Several plans for a shelter were explored. The final design, by Brooks + Scarpa Architects (formerly Pugh + Scarpa), is a fabric-wrapped structural steel canopy with a roll-down screen that protects the mural when the site is closed to the public. The canopy spans the entire eighty-foot length of the mural, allowing for an unobstructed view from the nearby viewing platform. The sheer weight of the canopy, over seventy thousand pounds, required that load-bearing columns extend through the foundation of an adjacent building. An additional complication was encountered when archaeological investigations revealed that the proposed columns were positioned directly above the location of the zanja madre, an underground brick aqueduct from the original water system for El Pueblo and Los Angeles that dated from the early nineteenth century. The columns were engineered to prevent damage to this important archaeological artifact.
The viewing platform, located on a nearby rooftop, is accessed through the América Tropical Interpretive Center. The platform, which is accessible during the open hours of the center, can accommodate up to twenty people at a time.
The challenges of designing and building a contemporary canopy and viewing platform in a historic district were difficult, but their final design is sensitive to the surrounding historic fabric. As an example, the color palette of Olvera Street and El Pueblo are integrated into the design of their key elements.
Interpretation and Presentation
Given América Tropical's deteriorated state and the faintness of its image, interpreting the mural for the public posed a challenge for the exhibit's designers. The aim of the interpretive center is to offer visitors a fuller understanding of América Tropical in the context of Siqueiros's work and life. To achieve this, designers created a series of interactive exhibits and didactic displays on a range of topics, including the story of Siqueiros as an artist and political activist; the milieu of Los Angeles in the 1930s; the iconography and meaning of the mural, as well as its conservation; and the impact of Siqueiros's legacy on Los Angeles and the contemporary mural movement. The complex story of the mural is seen through these many lenses, providing visitors with a deeper knowledge of who Siqueiros was, what he was saying in the mural, and how the mural influenced subsequent generations of artists.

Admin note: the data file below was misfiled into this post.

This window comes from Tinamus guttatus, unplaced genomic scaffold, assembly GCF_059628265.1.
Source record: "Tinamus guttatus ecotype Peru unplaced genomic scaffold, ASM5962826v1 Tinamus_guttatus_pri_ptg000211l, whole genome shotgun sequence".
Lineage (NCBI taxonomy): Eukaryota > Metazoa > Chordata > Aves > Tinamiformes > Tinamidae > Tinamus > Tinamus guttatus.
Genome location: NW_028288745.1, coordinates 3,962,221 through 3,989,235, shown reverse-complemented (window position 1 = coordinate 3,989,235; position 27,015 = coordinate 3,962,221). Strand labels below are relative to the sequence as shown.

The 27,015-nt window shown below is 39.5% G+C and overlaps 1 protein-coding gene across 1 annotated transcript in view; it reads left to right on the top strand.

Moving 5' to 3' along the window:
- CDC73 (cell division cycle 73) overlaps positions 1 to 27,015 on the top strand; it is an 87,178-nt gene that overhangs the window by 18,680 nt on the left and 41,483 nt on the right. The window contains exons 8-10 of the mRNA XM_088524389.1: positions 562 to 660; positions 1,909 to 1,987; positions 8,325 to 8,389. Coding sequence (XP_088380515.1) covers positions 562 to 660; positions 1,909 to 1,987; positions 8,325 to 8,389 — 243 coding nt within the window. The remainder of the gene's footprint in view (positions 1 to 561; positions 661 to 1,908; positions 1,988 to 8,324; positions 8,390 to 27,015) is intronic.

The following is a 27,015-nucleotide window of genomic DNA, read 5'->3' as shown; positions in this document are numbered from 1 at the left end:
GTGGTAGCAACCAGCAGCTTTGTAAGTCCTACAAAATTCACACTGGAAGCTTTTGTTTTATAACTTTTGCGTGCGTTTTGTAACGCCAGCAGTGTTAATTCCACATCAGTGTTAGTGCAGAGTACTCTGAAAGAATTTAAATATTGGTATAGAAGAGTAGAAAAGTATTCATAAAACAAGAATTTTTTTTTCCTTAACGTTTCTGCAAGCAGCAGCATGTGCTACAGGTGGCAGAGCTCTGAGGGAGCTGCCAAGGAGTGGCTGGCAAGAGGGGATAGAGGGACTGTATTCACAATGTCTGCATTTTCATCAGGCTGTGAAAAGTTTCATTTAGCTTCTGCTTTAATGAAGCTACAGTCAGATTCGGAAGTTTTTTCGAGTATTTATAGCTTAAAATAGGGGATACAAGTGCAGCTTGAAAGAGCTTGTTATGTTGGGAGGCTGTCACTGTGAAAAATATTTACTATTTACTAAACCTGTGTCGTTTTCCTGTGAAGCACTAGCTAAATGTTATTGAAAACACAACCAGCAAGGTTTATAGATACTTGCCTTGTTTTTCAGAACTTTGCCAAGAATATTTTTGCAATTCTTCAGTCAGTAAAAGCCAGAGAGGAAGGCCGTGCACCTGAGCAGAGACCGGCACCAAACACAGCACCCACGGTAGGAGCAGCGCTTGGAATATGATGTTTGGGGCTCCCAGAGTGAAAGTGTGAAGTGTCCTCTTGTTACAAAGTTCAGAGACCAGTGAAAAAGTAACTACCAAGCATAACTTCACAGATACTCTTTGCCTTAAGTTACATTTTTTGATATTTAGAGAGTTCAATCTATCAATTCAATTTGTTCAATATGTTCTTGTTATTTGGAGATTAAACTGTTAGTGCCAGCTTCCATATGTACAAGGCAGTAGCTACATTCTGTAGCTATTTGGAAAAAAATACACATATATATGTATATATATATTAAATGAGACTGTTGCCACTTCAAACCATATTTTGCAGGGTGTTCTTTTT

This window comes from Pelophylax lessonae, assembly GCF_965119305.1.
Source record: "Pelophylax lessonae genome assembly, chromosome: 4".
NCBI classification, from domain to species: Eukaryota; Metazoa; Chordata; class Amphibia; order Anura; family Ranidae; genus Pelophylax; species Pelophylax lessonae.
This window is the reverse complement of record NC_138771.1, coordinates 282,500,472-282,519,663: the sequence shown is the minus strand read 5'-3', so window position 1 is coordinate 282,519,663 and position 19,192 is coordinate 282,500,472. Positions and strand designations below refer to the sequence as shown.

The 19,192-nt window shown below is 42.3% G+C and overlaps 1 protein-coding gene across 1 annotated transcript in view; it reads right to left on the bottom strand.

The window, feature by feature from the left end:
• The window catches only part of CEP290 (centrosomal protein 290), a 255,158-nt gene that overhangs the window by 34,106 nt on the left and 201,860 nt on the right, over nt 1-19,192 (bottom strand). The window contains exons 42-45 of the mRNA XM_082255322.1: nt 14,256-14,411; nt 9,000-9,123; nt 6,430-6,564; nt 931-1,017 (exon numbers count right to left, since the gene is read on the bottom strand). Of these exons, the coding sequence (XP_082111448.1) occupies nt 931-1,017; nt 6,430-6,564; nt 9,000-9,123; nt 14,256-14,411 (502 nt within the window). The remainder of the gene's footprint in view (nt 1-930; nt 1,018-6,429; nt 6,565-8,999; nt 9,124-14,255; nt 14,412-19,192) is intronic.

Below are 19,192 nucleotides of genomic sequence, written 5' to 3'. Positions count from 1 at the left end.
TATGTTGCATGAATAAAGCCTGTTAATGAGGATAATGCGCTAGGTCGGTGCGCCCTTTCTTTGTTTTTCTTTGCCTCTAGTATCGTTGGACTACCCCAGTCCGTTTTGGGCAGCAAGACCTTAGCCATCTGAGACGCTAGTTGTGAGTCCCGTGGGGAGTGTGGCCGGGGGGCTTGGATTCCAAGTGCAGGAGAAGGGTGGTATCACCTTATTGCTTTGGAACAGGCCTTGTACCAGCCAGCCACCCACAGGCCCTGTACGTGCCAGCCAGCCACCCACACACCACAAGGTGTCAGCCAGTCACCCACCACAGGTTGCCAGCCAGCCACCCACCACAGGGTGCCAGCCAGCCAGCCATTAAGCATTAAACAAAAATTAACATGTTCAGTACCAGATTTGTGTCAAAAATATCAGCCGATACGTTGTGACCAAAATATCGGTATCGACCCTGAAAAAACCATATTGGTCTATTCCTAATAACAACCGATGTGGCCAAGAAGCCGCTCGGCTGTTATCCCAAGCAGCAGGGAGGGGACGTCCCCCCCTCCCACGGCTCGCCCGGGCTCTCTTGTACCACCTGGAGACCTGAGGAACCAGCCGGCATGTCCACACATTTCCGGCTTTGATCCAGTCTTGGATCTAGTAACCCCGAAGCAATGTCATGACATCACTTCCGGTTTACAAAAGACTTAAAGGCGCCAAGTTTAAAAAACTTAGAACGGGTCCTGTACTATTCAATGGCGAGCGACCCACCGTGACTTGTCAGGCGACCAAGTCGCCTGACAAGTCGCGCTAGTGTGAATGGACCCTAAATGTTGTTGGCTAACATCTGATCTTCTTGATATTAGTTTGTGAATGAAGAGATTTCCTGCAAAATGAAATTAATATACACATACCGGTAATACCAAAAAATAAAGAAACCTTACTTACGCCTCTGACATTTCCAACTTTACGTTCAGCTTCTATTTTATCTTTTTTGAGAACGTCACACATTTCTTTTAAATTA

From the early attempts to preserve the mural in the late 1960s to the comprehensive project undertaken by the GCI and the City of Los Angeles (supported in part by Friends of Heritage Preservation, a group of private individuals based in the United States), the perseverance and commitment of individuals and institutions, along with the work of a multidisciplinary team, have made it possible for people to finally view the only remaining public mural in Los Angeles painted by Siqueiros. These combined efforts have served to preserve América Tropical, so that its artistic, social, and historic legacy can be appreciated for generations to come.
Leslie Rainer is a senior project specialist with GCI Field Projects, and the manager of the Conservation of América Tropical project.